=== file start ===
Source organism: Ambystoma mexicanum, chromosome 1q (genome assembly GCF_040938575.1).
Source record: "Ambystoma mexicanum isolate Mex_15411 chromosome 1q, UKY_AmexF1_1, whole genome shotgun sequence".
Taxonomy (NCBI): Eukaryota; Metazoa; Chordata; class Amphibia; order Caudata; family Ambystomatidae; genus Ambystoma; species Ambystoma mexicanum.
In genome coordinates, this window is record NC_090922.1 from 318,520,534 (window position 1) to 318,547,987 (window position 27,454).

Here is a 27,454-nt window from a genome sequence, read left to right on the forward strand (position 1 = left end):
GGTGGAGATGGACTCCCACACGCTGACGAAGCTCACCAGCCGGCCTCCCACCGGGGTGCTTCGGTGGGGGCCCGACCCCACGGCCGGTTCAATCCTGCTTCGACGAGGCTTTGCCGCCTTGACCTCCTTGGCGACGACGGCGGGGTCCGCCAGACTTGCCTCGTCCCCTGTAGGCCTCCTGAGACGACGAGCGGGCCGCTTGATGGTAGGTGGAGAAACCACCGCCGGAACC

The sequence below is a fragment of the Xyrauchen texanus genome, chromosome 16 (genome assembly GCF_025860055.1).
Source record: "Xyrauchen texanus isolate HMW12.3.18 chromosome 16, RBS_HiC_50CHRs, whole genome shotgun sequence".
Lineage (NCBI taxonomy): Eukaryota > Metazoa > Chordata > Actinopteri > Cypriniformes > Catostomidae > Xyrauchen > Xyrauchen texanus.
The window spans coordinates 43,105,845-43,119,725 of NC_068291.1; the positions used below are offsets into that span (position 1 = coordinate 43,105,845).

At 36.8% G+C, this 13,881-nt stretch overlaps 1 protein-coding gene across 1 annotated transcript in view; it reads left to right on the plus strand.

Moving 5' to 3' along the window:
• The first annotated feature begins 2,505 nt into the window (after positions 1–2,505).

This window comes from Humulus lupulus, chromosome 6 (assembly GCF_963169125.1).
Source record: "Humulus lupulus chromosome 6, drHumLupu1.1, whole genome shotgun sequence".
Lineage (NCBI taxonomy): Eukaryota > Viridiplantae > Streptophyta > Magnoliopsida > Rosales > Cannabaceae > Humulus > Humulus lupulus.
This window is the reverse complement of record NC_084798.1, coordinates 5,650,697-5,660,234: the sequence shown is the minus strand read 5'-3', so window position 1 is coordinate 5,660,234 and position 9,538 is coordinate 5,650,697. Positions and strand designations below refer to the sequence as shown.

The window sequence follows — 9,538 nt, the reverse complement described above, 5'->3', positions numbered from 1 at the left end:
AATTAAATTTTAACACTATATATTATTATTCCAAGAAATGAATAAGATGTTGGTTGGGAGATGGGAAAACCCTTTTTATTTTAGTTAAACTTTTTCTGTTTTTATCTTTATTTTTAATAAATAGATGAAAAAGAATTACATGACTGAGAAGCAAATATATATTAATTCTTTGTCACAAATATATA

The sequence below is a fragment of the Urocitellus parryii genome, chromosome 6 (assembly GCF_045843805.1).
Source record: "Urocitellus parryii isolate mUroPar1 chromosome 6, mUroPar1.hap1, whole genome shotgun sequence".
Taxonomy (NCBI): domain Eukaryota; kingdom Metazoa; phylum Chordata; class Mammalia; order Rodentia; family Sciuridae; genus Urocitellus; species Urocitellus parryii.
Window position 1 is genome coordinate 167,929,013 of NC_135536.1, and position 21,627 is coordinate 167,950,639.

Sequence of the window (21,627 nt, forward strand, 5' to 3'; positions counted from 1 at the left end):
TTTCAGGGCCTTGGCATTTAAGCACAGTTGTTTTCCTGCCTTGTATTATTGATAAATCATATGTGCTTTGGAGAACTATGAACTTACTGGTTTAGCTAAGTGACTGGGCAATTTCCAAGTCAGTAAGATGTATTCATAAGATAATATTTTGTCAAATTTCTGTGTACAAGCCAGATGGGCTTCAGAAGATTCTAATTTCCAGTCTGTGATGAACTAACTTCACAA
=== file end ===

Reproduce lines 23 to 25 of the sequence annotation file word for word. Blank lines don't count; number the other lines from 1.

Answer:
Window position 1 is genome coordinate 167,929,013 of NC_135536.1, and position 21,627 is coordinate 167,950,639.

Sequence of the window (21,627 nt, forward strand, 5' to 3'; positions counted from 1 at the left end):
TTTCAGGGCCTTGGCATTTAAGCACAGTTGTTTTCCTGCCTTGTATTATTGATAAATCATATGTGCTTTGGAGAACTATGAACTTACTGGTTTAGCTAAGTGACTGGGCAATTTCCAAGTCAGTAAGATGTATTCATAAGATAATATTTTGTCAAATTTCTGTGTACAAGCCAGATGGGCTTCAGAAGATTCTAATTTCCAGTCTGTGATGAACTAACTTCACAA